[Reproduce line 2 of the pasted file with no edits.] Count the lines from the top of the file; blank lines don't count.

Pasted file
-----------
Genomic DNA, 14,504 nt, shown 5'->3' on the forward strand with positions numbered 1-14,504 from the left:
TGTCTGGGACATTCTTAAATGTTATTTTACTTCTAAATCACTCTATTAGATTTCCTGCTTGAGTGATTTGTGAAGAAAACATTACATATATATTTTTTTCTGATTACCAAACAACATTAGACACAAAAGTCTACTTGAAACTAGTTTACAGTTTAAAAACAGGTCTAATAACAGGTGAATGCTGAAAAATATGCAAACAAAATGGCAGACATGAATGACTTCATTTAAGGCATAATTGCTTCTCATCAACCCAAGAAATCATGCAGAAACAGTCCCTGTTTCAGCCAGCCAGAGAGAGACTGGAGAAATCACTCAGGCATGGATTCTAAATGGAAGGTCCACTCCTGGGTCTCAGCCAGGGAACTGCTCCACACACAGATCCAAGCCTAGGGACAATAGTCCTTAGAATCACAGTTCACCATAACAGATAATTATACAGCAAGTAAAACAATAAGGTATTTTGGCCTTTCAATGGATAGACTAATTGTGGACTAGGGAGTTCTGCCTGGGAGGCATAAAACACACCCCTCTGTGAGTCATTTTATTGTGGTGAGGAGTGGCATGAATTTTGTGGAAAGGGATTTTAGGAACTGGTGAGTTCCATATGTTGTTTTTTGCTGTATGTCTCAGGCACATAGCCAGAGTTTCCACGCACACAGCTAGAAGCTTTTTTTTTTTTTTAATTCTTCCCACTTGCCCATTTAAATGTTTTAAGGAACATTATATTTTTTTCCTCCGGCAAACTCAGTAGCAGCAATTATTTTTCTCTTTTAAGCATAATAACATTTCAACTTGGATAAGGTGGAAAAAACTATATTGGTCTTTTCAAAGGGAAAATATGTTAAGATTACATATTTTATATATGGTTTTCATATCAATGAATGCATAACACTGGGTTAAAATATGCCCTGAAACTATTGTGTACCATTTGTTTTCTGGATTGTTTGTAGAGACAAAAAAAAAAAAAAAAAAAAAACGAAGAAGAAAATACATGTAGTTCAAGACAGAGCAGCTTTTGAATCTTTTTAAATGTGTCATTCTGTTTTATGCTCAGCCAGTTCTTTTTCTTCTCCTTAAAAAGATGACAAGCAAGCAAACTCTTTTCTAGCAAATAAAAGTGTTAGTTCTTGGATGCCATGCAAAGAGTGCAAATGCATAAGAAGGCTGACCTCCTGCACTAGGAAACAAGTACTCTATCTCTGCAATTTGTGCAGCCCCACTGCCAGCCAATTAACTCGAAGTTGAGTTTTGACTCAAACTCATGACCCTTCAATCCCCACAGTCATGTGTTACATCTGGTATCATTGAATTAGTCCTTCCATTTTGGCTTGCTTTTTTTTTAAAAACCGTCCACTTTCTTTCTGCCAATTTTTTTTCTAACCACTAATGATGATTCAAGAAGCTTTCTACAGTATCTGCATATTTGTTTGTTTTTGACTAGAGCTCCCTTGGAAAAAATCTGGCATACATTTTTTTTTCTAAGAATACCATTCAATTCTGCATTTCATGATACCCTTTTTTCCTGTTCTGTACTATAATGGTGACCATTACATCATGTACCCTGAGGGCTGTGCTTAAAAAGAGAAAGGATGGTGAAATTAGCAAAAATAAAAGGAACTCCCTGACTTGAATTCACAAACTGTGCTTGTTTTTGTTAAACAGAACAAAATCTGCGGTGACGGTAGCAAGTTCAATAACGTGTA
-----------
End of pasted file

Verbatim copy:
TGTCTGGGACATTCTTAAATGTTATTTTACTTCTAAATCACTCTATTAGATTTCCTGCTTGAGTGATTTGTGAAGAAAACATTACATATATATTTTTTTCTGATTACCAAACAACATTAGACACAAAAGTCTACTTGAAACTAGTTTACAGTTTAAAAACAGGTCTAATAACAGGTGAATGCTGAAAAATATGCAAACAAAATGGCAGACATGAATGACTTCATTTAAGGCATAATTGCTTCTCATCAACCCAAGAAATCATGCAGAAACAGTCCCTGTTTCAGCCAGCCAGAGAGAGACTGGAGAAATCACTCAGGCATGGATTCTAAATGGAAGGTCCACTCCTGGGTCTCAGCCAGGGAACTGCTCCACACACAGATCCAAGCCTAGGGACAATAGTCCTTAGAATCACAGTTCACCATAACAGATAATTATACAGCAAGTAAAACAATAAGGTATTTTGGCCTTTCAATGGATAGACTAATTGTGGACTAGGGAGTTCTGCCTGGGAGGCATAAAACACACCCCTCTGTGAGTCATTTTATTGTGGTGAGGAGTGGCATGAATTTTGTGGAAAGGGATTTTAGGAACTGGTGAGTTCCATATGTTGTTTTTTGCTGTATGTCTCAGGCACATAGCCAGAGTTTCCACGCACACAGCTAGAAGCTTTTTTTTTTTTTTAATTCTTCCCACTTGCCCATTTAAATGTTTTAAGGAACATTATATTTTTTTCCTCCGGCAAACTCAGTAGCAGCAATTATTTTTCTCTTTTAAGCATAATAACATTTCAACTTGGATAAGGTGGAAAAAACTATATTGGTCTTTTCAAAGGGAAAATATGTTAAGATTACATATTTTATATATGGTTTTCATATCAATGAATGCATAACACTGGGTTAAAATATGCCCTGAAACTATTGTGTACCATTTGTTTTCTGGATTGTTTGTAGAGACAAAAAAAAAAAAAAAAAAAAAACGAAGAAGAAAATACATGTAGTTCAAGACAGAGCAGCTTTTGAATCTTTTTAAATGTGTCATTCTGTTTTATGCTCAGCCAGTTCTTTTTCTTCTCCTTAAAAAGATGACAAGCAAGCAAACTCTTTTCTAGCAAATAAAAGTGTTAGTTCTTGGATGCCATGCAAAGAGTGCAAATGCATAAGAAGGCTGACCTCCTGCACTAGGAAACAAGTACTCTATCTCTGCAATTTGTGCAGCCCCACTGCCAGCCAATTAACTCGAAGTTGAGTTTTGACTCAAACTCATGACCCTTCAATCCCCACAGTCATGTGTTACATCTGGTATCATTGAATTAGTCCTTCCATTTTGGCTTGCTTTTTTTTTAAAAACCGTCCACTTTCTTTCTGCCAATTTTTTTTCTAACCACTAATGATGATTCAAGAAGCTTTCTACAGTATCTGCATATTTGTTTGTTTTTGACTAGAGCTCCCTTGGAAAAAATCTGGCATACATTTTTTTTTCTAAGAATACCATTCAATTCTGCATTTCATGATACCCTTTTTTCCTGTTCTGTACTATAATGGTGACCATTACATCATGTACCCTGAGGGCTGTGCTTAAAAAGAGAAAGGATGGTGAAATTAGCAAAAATAAAAGGAACTCCCTGACTTGAATTCACAAACTGTGCTTGTTTTTGTTAAACAGAACAAAATCTGCGGTGACGGTAGCAAGTTCAATAACGTGTA